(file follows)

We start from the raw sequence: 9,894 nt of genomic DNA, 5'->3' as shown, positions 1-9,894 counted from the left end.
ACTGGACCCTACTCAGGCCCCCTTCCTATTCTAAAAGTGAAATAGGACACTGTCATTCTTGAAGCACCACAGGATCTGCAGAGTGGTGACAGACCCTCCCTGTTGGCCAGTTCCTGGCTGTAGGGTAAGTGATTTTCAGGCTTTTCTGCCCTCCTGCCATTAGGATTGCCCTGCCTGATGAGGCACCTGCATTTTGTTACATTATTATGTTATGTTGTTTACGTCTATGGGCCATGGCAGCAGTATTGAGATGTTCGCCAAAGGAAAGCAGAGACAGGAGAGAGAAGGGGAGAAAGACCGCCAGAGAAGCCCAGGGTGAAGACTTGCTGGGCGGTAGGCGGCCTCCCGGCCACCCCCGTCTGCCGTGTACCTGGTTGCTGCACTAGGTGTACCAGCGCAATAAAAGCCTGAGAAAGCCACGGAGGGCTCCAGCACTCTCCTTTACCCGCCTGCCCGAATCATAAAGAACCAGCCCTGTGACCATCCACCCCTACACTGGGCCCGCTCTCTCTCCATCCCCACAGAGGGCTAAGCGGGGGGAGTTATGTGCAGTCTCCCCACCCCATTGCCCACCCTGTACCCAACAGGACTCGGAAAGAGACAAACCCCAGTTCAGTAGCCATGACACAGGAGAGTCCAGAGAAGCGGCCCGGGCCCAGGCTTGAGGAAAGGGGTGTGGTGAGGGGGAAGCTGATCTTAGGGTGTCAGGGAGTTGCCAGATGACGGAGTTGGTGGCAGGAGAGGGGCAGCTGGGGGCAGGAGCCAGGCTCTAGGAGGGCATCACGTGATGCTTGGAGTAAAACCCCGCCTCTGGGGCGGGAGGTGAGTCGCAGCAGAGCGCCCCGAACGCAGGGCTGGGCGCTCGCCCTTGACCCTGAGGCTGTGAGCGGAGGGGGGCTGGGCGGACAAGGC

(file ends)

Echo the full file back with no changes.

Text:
We start from the raw sequence: 9,894 nt of genomic DNA, 5'->3' as shown, positions 1-9,894 counted from the left end.
ACTGGACCCTACTCAGGCCCCCTTCCTATTCTAAAAGTGAAATAGGACACTGTCATTCTTGAAGCACCACAGGATCTGCAGAGTGGTGACAGACCCTCCCTGTTGGCCAGTTCCTGGCTGTAGGGTAAGTGATTTTCAGGCTTTTCTGCCCTCCTGCCATTAGGATTGCCCTGCCTGATGAGGCACCTGCATTTTGTTACATTATTATGTTATGTTGTTTACGTCTATGGGCCATGGCAGCAGTATTGAGATGTTCGCCAAAGGAAAGCAGAGACAGGAGAGAGAAGGGGAGAAAGACCGCCAGAGAAGCCCAGGGTGAAGACTTGCTGGGCGGTAGGCGGCCTCCCGGCCACCCCCGTCTGCCGTGTACCTGGTTGCTGCACTAGGTGTACCAGCGCAATAAAAGCCTGAGAAAGCCACGGAGGGCTCCAGCACTCTCCTTTACCCGCCTGCCCGAATCATAAAGAACCAGCCCTGTGACCATCCACCCCTACACTGGGCCCGCTCTCTCTCCATCCCCACAGAGGGCTAAGCGGGGGGAGTTATGTGCAGTCTCCCCACCCCATTGCCCACCCTGTACCCAACAGGACTCGGAAAGAGACAAACCCCAGTTCAGTAGCCATGACACAGGAGAGTCCAGAGAAGCGGCCCGGGCCCAGGCTTGAGGAAAGGGGTGTGGTGAGGGGGAAGCTGATCTTAGGGTGTCAGGGAGTTGCCAGATGACGGAGTTGGTGGCAGGAGAGGGGCAGCTGGGGGCAGGAGCCAGGCTCTAGGAGGGCATCACGTGATGCTTGGAGTAAAACCCCGCCTCTGGGGCGGGAGGTGAGTCGCAGCAGAGCGCCCCGAACGCAGGGCTGGGCGCTCGCCCTTGACCCTGAGGCTGTGAGCGGAGGGGGGCTGGGCGGACAAGGC